Kestrel wasn’t willing to give up her plan. “We can work on that, Gabriel. I think we can convince Ocelot to go for it as long as he’s not in any danger—and why would he be? If we can take you out of the equation then this becomes a simple case of a couple of shadowrunners getting pregnant and wanting to find a home for the kid away from the dangers of the shadow life. No dragons would be sniffing around two puny humans and their illegitimate child—why could they possibly care? And as for why we’d ask Harry instead of you—Harry knows Ocelot isn’t crazy about you. Maybe Ocelot would insist on going to somebody he trusted fully and I went along with it.” She let her breath out and looked into Gabriel’s eyes. “What do you think? Could it work?”
The young man’s expression had been changing as she spoke, from denial to grudging interest. “It could,” he admitted, reluctance warring with hope in his tone. “Of course, the hardest part is going to be convincing Ocelot to go along with it. Do you realize how he’s likely to react when he finds out about your...condition—and especially how you came to be in that condition?”
Kestrel nodded soberly. “Yeah. That’s going to be the hard part, all right. He’ll probably tell me to go frag myself—and I can’t say I’d blame him for it. But even after everything that’s gone on, he’s still a good friend. He might go along with it, especially if he doesn’t have to do anything but let us borrow his name for awhile.”
Gabriel’s eyes were very serious. “And if he refuses? If he’s angry with you? Juliana, I am sure you know how much I value his friendship, but the fact does remain that he is not the most...emotionally stable person in the world. He could cause more trouble than Harry if he lost his composure at the wrong time—or within earshot of the wrong people.”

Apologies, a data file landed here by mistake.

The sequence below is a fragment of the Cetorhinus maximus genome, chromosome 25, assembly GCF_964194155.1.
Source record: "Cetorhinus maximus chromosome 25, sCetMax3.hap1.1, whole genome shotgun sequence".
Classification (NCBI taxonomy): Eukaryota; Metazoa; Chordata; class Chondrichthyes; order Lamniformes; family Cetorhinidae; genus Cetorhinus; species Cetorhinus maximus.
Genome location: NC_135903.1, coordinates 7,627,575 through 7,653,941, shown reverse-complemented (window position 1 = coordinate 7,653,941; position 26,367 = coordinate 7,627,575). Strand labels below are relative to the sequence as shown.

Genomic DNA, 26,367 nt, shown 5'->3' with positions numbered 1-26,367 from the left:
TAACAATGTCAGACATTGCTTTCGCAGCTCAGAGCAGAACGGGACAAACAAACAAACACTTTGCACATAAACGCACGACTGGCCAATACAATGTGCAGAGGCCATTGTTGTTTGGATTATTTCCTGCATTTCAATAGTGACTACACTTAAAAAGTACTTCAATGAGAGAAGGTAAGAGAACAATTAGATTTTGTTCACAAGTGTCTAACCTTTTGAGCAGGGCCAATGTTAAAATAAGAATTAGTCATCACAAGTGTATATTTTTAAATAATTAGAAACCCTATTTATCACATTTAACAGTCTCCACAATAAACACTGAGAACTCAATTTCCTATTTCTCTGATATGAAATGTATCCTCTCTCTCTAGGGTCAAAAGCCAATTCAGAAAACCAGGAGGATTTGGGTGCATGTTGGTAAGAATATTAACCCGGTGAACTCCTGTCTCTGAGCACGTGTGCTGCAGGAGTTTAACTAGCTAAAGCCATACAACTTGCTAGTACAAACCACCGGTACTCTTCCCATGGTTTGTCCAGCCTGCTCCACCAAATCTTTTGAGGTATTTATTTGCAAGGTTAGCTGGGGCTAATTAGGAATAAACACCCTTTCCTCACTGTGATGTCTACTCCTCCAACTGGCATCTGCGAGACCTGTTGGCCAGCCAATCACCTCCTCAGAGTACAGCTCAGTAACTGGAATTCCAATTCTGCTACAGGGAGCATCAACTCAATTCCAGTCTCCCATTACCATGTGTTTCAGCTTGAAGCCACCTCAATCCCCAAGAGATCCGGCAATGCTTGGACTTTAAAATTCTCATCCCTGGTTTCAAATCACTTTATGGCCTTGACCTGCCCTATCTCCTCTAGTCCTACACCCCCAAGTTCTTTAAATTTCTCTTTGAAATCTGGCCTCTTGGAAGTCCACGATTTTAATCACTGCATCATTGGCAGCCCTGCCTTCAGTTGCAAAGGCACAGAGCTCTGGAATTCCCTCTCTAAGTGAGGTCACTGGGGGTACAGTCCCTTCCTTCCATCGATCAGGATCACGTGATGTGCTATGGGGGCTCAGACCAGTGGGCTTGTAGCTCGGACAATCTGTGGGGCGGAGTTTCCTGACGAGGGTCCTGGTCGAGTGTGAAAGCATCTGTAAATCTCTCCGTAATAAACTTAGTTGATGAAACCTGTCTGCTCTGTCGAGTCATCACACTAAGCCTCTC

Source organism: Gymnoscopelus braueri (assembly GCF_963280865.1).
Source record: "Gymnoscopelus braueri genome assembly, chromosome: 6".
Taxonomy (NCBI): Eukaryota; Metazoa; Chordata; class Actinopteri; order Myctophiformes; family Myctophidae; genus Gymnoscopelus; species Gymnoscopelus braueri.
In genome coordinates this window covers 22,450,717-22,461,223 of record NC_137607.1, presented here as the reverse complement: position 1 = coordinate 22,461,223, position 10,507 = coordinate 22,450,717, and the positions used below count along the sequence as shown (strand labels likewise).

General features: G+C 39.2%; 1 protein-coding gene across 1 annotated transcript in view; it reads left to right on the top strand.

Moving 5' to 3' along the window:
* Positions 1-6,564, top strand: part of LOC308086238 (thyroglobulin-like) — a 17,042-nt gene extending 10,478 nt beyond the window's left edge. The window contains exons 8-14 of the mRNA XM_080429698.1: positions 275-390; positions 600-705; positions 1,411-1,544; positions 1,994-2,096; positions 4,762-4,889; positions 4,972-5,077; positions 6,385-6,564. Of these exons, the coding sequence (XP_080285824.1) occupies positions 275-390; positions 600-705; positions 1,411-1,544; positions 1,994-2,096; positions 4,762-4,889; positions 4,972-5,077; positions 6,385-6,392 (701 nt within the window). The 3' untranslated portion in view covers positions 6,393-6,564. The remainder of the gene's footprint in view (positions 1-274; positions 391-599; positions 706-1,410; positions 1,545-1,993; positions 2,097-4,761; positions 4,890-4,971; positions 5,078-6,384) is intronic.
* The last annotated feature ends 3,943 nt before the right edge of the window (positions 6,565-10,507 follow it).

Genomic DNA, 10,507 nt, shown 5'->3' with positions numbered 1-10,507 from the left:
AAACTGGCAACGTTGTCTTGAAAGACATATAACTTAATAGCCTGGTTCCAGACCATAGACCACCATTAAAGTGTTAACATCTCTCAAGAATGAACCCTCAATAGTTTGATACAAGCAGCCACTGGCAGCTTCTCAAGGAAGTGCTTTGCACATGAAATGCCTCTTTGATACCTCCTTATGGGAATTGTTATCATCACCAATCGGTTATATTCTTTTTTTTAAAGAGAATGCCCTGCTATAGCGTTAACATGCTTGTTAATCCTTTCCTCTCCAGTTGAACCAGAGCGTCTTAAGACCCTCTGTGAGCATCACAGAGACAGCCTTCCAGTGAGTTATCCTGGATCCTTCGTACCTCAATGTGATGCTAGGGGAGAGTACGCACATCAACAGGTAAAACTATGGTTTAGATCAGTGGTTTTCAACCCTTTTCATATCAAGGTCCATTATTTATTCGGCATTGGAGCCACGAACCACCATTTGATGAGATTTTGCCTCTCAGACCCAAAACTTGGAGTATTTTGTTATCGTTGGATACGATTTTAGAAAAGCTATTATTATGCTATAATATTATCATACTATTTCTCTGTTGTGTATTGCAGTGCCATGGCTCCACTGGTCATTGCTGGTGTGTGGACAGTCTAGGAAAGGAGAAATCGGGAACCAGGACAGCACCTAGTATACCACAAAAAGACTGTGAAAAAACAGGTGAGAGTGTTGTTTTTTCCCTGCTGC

“I know.” Her voice was soft and full of resignation. “I know. I trust him. I don’t think he’d let the secret out even if he refused to help. But this one’s got to be up to you, Gabriel. I won’t make the decision, because it’s not me who’s got the most to lose here. Like I said, you have to live with the consequences of this for the rest of your life—which is a whole lot longer than mine. So you decide, and I’ll go along with your decision.”
Gabriel’s gaze never wavered from her face, searching her eyes. Silence hung in the air as the seconds stretched out into minutes. Kestrel remained still, enduring his gentle scrutiny, until at last he lowered his eyes and sighed. “Let’s go talk to him,” he said softly. “All he can say is no.”
Kestrel knew better, and she suspected Gabriel did too, but it would have to do for now.
Copyright ©2003 R. King-Nitschke. The Shadowrun universe is the property of WizKids.
No part of this story may be reproduced without permission from the author.